1. UP-TO-DATE CAREER INFORMATION: Your departmental website may not get updated as often as you like and you may not have direct control over the content. Owning your own professional web profile, e. g., LinkedIn, gives you freedom to add all the details you want. Academia.edu and ResearchGate are great websites for the academic with facility to list your favourite and latest publications. Anyone wanting to work with you should be able to contact you easily online.
2. NETWORKING: This is a major reason and perhaps should have been first on the list, but it I suppose it has to come after you can to be found on the web! Academics network all the time and collaboration is a huge part of academic life. I have made many virtual academic online friends, and I get to know them via their online presence. Like a talking business card, I can get to know them like as they do me through what we post online. You also have a better chance of connecting with the right people by networking online, quite simply, there is more choice.
3. ADVERTISING JOBS, FINDING JOBS: Post-docs, PhD positions etc… I had a post-doc offered to me via Twitter after I Tweeted I’d completed my PhD. True story. Need I say more.
4. KEEPING UP WITH THE RESEARCH: A quick search on the social media sites, e.g., Twitter. What are your peers are talking about in your field? This can give you an edge to your research, especially when you read their views that might contrast yours.
5. PROMOTING YOUR RESEARCH TO LAY-PERSON AND INDUSTRY: Some of your research is of interest to the lay person and to industry. Promoting your field through exciting Tweets, Blogs by ‘hyping’ up your research is doing its bit for the future of your field. You are generating interest and importance and inspiring the next generation of academics.
6. SHARPEN YOUR RESEARCH FOCUS: Going over your research with others in a concise and promotional way. Practice in this forces your to reevaluate and think carefully about what you are doing. Sure you might do this in the teaching labs or lectures, but not everyone teaches.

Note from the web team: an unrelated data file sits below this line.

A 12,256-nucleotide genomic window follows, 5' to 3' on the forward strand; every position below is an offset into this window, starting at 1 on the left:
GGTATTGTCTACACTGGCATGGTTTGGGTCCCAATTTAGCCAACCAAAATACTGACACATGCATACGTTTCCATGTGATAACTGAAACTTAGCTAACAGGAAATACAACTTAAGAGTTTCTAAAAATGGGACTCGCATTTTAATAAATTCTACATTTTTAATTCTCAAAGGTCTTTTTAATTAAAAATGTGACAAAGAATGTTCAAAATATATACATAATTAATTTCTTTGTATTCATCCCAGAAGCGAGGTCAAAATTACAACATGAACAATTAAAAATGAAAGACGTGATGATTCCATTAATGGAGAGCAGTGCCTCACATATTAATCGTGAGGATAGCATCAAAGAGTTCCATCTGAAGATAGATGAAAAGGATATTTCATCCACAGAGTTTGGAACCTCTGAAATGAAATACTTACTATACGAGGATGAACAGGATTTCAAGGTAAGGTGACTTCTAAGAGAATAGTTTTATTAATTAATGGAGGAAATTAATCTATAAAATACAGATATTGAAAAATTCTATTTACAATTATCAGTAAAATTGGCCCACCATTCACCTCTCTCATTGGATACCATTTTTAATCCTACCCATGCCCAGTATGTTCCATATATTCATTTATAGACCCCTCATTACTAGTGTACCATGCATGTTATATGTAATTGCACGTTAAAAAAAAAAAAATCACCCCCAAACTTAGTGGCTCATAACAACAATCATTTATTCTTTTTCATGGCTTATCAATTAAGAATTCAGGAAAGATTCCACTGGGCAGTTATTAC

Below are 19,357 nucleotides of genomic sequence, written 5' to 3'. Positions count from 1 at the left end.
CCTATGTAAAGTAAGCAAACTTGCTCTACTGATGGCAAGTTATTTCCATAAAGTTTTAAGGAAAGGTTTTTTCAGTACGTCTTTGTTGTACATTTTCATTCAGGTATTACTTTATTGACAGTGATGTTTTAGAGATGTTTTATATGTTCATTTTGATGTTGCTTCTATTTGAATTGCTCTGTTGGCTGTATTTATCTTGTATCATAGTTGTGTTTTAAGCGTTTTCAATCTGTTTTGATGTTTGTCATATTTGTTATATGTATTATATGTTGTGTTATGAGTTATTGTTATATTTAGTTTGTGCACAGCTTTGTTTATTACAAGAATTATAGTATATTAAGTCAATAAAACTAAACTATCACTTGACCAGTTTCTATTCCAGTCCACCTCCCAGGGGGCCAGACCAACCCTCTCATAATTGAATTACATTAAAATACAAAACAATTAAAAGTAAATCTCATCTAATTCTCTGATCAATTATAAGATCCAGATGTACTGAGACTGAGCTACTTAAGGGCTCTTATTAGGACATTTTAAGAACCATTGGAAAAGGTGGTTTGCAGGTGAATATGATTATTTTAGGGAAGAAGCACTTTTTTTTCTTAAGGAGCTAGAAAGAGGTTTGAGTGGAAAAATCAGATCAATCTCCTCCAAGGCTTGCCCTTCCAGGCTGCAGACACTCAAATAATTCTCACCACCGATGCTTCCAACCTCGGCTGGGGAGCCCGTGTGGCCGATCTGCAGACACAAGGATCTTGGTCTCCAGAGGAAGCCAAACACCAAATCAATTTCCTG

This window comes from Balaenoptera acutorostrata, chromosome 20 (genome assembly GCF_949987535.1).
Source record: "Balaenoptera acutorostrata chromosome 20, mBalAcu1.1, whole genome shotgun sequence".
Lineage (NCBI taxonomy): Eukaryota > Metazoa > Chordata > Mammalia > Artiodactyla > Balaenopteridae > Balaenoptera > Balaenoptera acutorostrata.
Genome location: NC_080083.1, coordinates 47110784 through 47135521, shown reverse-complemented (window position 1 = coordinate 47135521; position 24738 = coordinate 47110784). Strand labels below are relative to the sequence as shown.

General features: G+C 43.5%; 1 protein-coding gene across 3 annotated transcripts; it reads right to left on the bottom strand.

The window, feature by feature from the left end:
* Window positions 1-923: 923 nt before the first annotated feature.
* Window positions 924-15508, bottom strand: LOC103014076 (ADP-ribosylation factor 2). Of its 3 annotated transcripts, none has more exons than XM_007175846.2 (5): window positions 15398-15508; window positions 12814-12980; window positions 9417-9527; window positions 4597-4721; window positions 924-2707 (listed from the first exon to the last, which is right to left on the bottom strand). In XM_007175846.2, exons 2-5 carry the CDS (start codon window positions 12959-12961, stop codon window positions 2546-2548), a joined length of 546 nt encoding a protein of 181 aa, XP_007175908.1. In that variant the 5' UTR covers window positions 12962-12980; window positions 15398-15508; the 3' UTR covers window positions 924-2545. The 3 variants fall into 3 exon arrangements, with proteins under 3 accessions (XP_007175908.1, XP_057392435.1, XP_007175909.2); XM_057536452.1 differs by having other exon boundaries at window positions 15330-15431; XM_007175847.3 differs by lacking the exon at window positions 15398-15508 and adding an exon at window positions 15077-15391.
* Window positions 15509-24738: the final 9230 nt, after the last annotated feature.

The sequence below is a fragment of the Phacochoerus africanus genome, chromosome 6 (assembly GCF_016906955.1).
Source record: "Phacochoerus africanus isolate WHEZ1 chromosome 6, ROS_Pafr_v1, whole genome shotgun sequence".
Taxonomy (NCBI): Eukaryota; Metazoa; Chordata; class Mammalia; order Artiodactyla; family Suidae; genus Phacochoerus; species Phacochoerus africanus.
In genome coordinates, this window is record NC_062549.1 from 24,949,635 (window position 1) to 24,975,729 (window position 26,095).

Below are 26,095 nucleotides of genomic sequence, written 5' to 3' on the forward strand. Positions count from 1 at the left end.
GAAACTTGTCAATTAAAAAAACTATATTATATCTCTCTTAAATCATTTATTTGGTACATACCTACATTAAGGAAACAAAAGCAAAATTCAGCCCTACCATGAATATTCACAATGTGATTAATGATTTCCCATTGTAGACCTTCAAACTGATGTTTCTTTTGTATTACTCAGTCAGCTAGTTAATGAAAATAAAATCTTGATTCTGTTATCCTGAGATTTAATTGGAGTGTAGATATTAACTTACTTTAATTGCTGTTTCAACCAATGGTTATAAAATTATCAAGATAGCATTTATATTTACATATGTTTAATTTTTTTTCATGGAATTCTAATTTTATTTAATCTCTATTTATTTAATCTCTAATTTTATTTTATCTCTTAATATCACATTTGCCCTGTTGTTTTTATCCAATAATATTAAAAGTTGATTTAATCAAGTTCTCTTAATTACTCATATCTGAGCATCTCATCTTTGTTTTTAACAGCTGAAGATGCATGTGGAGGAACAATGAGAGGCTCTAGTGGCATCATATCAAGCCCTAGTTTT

7. BROADEN YOUR RESEARCH FOCUS: Yes, you can broaden your focus too. Following others in your field and also following researchers not in your field can give you insight into some interesting types of collaborations you may never have thought of!
8. CONFERENCE MADE MORE INTERACTIVE AND FUN: A lot of conferences are advertised on social media now and these experiences are enhanced by delegates posting photos and comments. I’ve been to smaller more personal conferences and have still made connections via Tweeting and posting photos of delegates socialising. I also have more chance of remember who people are and stay connected with them. Extra bonus of actively Tweeting is that I keep more alert in talks cuz I want to summarise what the speaker says in less than 140 characters! (Blog on Tweeting Etiquette)
9. INFORMATION SHARING: OK, some of you may be worried about information sharing. I always treat the internet like the public street; I am not rude or loud or post silly comments. Sharing your latest paper on Twitter is a great way to share, but Tweeting someone else’s work your are interested in is also great. You wouldn’t share your unpublished work and no-one would expect you to. Choose what you want to share of yours or share something else you find interesting to promote similar interests.
10. IT’S REALLY FUN: Social media for academics is fun. Some academics are put off by the social media scene thinking that it’s faddish or for the young, but I have met many talented professors old and young who use it to great benefit in their career and find it fun. It’s another tool for you to widen your prospects as your career takes turns, loops, stops and starts.